MIXED MESSAGES…. For the most part, congressional Republicans haven’t played a constructive role in the debate over health care reform, but they’ve been impressive when it comes to message discipline. Their attacks have been dishonest, ridiculous, and occasionally both, but they’ve had a clear line and they’ve stuck to it.
It’s why the sudden lapses seem so odd.
For example, since July, GOP leaders have consistently said Democratic reform plans were a complete mess, unworthy of consideration. Every Republican official within earshot of a reporter used phrases like “hit the reset button,” “start from scratch,” “scrap and start over,” etc. Recently, however, two House Republican leaders have said they’re on board with 80% of what Democrats have in mind. It makes the reset-button tack seem rather silly.
Similarly, GOP officials and their allies would have Americans believe Democratic reform proposals exclude any and all ideas from Republicans. Except, they’re not sticking to that line, either.
Even if no GOP votes materialize, [Senate Finance Committee Chairman Max Baucus] has cleared the way for Democrats to claim that Republicans had a fair shot at shaping what could become the biggest government-led expansion of health coverage since Medicare was created in 1965.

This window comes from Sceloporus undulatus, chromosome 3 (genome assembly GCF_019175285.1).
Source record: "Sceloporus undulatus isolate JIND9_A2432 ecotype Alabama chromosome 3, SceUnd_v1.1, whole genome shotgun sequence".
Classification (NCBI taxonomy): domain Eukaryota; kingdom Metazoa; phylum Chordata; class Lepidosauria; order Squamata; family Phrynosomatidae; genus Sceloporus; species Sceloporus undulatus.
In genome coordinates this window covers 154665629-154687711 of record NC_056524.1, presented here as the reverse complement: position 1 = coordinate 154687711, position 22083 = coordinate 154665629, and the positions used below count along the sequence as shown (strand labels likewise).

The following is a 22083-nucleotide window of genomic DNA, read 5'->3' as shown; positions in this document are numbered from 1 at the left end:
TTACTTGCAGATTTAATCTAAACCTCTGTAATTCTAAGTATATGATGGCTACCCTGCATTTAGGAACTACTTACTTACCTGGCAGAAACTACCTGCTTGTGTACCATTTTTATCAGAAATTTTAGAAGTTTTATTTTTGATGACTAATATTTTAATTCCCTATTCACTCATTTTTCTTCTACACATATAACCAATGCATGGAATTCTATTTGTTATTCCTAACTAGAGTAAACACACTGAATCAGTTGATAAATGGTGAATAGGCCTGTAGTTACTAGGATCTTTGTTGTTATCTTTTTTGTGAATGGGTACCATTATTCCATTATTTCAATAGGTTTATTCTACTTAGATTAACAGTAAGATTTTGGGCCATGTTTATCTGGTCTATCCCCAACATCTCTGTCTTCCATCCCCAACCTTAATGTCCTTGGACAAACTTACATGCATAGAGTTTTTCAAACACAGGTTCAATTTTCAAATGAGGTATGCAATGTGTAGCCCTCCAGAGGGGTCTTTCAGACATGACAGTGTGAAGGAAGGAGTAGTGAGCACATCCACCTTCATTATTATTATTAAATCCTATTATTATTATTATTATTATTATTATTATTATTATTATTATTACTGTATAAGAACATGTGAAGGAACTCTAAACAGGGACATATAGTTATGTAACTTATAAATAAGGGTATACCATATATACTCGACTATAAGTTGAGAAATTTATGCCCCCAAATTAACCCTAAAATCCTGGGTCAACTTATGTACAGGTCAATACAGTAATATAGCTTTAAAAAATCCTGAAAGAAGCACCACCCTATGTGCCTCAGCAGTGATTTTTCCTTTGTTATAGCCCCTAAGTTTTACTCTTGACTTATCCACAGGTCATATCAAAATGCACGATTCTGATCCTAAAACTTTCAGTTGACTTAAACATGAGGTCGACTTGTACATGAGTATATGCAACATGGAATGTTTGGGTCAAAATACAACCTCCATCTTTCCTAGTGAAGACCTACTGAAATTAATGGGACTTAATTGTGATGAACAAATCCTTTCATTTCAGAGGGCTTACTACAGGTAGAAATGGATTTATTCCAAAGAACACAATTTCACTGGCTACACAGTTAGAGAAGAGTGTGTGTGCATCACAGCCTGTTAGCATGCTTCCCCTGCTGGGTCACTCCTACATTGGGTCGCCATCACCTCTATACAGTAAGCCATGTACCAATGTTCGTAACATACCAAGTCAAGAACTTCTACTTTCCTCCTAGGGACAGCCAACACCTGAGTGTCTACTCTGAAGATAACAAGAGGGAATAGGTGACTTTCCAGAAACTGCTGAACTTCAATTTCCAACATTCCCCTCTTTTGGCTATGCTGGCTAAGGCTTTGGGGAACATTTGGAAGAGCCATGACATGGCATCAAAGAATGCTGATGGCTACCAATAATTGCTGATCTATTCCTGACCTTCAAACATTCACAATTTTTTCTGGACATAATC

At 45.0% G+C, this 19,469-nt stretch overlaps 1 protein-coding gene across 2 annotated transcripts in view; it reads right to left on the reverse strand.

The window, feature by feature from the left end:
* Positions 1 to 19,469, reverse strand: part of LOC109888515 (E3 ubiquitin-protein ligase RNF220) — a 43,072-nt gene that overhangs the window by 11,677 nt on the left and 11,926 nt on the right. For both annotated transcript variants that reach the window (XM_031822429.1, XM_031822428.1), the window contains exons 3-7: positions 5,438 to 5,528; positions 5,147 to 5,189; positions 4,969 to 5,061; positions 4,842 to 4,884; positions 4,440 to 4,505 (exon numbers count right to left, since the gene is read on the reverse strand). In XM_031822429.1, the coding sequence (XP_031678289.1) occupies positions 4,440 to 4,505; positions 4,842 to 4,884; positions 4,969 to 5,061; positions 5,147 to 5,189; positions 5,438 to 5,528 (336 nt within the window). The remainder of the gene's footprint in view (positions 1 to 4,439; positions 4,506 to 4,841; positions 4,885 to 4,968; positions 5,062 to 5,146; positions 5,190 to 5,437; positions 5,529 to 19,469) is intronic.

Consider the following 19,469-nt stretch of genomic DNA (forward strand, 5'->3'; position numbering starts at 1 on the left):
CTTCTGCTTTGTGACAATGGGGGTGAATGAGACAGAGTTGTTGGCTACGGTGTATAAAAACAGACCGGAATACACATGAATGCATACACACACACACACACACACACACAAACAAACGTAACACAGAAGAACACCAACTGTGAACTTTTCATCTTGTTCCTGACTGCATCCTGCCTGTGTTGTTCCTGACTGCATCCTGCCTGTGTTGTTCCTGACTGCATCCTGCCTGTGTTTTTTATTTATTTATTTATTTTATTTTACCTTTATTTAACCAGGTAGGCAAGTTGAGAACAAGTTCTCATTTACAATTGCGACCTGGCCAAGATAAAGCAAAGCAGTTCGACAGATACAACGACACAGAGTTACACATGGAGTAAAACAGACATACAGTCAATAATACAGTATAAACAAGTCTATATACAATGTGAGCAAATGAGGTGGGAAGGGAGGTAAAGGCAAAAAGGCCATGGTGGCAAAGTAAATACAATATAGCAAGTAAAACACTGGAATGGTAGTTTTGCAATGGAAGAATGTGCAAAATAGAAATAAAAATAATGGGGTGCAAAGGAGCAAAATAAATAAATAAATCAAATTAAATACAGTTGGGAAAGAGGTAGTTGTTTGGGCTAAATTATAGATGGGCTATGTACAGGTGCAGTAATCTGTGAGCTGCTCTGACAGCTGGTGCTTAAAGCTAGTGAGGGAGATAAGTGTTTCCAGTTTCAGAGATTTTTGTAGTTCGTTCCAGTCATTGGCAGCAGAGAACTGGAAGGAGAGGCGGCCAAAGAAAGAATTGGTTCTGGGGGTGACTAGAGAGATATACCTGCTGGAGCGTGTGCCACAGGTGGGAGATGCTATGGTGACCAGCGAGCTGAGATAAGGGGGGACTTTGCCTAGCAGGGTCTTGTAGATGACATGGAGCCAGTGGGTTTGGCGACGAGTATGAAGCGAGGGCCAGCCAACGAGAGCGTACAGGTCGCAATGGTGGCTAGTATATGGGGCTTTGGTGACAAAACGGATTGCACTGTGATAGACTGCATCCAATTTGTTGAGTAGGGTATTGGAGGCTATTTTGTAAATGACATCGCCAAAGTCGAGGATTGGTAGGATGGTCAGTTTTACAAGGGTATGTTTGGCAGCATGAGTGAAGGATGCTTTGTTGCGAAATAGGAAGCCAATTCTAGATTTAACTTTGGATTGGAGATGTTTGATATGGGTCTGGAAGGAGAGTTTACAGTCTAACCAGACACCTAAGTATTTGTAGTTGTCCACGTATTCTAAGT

“This bill, except for the five to 10 things that weren’t resolved, has been put together with some Republican input,” Grassley said.
That’s … absolutely true. But it’s not at all the message Republicans want to push right now.
As Greg Sargent, who called Grassley’s comments “very significant,” explained, this is an admission that “will make it tougher for Republicans to claim Dems didn’t opt for a bipartisan approach on health care.”
Grassley is, Greg added, “openly acknowledging that the GOP has had ‘input’ into the bill, which Dems can point to in order to argue that they pursued bipartisanship in good faith, even if they were unable to reach bipartisan agreement.”
Expect to hear of this in the coming weeks. The White House has been pondering for some time now how to spin the lack of Republican votes, and still claim that the bill is broad and bipartisan. The rare, honest concession from Grassley will make the rhetorical sales pitch easier.